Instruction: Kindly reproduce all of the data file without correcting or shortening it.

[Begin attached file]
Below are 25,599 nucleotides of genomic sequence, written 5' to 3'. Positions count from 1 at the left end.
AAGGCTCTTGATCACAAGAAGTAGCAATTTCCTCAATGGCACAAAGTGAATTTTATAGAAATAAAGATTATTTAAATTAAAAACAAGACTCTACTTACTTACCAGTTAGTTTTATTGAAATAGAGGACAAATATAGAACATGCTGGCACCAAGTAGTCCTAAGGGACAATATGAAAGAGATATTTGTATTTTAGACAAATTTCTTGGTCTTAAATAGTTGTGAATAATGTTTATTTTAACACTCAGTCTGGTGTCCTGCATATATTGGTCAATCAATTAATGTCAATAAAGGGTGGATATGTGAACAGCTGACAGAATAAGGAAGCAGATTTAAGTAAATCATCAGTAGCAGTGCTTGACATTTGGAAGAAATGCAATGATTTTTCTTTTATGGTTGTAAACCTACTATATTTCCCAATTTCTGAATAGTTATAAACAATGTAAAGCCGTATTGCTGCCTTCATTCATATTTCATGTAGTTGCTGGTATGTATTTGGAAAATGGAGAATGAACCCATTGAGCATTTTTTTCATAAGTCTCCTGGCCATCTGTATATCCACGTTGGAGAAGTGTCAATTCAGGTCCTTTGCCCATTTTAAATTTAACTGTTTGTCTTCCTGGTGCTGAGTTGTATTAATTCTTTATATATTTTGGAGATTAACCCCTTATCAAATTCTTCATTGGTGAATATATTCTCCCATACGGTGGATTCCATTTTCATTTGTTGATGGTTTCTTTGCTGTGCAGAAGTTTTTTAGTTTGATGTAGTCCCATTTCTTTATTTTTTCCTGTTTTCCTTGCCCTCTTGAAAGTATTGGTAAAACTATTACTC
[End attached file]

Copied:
Below are 25,599 nucleotides of genomic sequence, written 5' to 3'. Positions count from 1 at the left end.
AAGGCTCTTGATCACAAGAAGTAGCAATTTCCTCAATGGCACAAAGTGAATTTTATAGAAATAAAGATTATTTAAATTAAAAACAAGACTCTACTTACTTACCAGTTAGTTTTATTGAAATAGAGGACAAATATAGAACATGCTGGCACCAAGTAGTCCTAAGGGACAATATGAAAGAGATATTTGTATTTTAGACAAATTTCTTGGTCTTAAATAGTTGTGAATAATGTTTATTTTAACACTCAGTCTGGTGTCCTGCATATATTGGTCAATCAATTAATGTCAATAAAGGGTGGATATGTGAACAGCTGACAGAATAAGGAAGCAGATTTAAGTAAATCATCAGTAGCAGTGCTTGACATTTGGAAGAAATGCAATGATTTTTCTTTTATGGTTGTAAACCTACTATATTTCCCAATTTCTGAATAGTTATAAACAATGTAAAGCCGTATTGCTGCCTTCATTCATATTTCATGTAGTTGCTGGTATGTATTTGGAAAATGGAGAATGAACCCATTGAGCATTTTTTTCATAAGTCTCCTGGCCATCTGTATATCCACGTTGGAGAAGTGTCAATTCAGGTCCTTTGCCCATTTTAAATTTAACTGTTTGTCTTCCTGGTGCTGAGTTGTATTAATTCTTTATATATTTTGGAGATTAACCCCTTATCAAATTCTTCATTGGTGAATATATTCTCCCATACGGTGGATTCCATTTTCATTTGTTGATGGTTTCTTTGCTGTGCAGAAGTTTTTTAGTTTGATGTAGTCCCATTTCTTTATTTTTTCCTGTTTTCCTTGCCCTCTTGAAAGTATTGGTAAAACTATTACTC